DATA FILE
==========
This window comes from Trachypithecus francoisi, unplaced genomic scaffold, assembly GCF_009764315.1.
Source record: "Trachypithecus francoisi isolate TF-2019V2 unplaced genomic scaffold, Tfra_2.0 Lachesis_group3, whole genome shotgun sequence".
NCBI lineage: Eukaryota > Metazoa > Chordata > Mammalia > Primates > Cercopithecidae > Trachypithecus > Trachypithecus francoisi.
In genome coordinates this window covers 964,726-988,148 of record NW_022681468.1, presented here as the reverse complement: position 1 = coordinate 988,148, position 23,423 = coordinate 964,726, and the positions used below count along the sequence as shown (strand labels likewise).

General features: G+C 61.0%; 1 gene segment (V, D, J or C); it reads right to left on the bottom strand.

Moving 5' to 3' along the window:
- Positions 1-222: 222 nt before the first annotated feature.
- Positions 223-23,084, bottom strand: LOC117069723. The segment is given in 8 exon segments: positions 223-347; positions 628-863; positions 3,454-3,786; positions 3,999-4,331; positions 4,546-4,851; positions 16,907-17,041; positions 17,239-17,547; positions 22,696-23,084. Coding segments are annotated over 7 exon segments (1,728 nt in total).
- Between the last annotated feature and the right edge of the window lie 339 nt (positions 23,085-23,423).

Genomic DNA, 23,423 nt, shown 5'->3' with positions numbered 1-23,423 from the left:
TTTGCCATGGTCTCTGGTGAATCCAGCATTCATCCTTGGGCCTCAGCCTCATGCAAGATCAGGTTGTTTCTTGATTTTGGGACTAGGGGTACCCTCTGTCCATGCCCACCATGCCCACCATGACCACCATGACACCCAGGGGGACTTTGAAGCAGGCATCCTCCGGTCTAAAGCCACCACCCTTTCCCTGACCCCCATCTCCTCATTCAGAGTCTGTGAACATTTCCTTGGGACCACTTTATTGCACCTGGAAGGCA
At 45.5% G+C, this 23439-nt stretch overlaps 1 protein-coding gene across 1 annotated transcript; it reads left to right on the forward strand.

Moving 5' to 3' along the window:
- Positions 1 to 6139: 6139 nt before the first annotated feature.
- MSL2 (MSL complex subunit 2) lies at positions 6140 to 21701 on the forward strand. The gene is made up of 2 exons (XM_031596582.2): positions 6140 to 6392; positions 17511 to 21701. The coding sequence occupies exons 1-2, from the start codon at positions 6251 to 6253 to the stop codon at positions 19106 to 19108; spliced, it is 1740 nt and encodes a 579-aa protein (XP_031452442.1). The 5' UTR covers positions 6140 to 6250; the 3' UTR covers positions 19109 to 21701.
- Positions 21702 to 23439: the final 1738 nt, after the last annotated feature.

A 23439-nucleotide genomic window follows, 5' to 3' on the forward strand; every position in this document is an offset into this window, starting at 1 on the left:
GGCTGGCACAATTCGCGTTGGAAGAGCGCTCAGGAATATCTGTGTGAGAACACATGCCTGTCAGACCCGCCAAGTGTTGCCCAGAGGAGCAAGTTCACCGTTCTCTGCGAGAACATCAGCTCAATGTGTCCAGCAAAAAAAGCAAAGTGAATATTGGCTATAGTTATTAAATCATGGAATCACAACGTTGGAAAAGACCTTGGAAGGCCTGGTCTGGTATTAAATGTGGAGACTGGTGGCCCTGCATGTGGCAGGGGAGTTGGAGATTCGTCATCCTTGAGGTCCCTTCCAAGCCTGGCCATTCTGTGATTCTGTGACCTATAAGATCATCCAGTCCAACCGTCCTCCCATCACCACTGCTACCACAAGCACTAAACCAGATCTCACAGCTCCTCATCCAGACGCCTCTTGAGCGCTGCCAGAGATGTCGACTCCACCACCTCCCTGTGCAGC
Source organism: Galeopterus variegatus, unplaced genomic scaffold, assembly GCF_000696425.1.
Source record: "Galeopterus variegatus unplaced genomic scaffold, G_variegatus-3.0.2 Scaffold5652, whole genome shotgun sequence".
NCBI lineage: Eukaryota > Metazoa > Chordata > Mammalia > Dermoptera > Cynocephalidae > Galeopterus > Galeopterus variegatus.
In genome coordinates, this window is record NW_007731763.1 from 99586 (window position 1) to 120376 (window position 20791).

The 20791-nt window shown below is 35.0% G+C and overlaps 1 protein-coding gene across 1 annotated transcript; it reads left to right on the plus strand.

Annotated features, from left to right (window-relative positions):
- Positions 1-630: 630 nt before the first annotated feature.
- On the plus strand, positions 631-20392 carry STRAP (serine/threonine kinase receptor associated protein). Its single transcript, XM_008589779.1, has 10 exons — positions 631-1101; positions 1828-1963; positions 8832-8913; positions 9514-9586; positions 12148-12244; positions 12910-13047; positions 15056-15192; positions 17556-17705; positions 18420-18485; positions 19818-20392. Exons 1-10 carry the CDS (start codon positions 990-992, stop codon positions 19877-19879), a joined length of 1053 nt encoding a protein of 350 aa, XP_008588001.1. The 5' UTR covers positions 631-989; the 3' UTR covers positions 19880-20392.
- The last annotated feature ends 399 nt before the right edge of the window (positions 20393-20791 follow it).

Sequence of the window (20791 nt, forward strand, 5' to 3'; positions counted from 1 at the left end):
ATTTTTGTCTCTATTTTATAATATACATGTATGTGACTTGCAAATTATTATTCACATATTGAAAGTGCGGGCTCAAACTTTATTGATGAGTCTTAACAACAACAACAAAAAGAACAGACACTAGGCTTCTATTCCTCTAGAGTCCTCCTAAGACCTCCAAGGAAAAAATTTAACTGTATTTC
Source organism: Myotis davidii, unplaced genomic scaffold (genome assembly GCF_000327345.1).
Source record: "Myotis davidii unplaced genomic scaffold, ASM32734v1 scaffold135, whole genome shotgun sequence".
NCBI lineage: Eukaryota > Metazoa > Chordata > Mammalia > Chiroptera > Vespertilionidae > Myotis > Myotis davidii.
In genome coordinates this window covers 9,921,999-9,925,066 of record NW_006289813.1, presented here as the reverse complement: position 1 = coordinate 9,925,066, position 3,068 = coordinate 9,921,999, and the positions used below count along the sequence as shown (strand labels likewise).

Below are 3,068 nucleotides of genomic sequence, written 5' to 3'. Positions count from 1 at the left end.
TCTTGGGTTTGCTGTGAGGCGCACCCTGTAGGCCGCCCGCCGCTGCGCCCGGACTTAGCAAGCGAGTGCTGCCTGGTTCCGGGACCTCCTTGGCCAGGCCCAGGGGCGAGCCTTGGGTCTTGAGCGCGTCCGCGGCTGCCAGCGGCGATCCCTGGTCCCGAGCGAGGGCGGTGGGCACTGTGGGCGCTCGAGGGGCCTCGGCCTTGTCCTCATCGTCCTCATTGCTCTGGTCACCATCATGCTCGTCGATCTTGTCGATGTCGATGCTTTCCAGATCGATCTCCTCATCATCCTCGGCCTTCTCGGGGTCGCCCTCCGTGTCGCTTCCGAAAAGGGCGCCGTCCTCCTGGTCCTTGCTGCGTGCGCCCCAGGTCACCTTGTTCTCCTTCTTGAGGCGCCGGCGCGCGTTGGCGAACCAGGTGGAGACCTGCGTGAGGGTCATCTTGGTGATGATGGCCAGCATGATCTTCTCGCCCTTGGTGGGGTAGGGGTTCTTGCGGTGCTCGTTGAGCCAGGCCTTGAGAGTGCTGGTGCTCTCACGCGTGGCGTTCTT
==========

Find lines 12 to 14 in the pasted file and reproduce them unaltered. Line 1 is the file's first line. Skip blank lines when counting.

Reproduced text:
At 45.5% G+C, this 23439-nt stretch overlaps 1 protein-coding gene across 1 annotated transcript; it reads left to right on the forward strand.

Moving 5' to 3' along the window:
- Positions 1 to 6139: 6139 nt before the first annotated feature.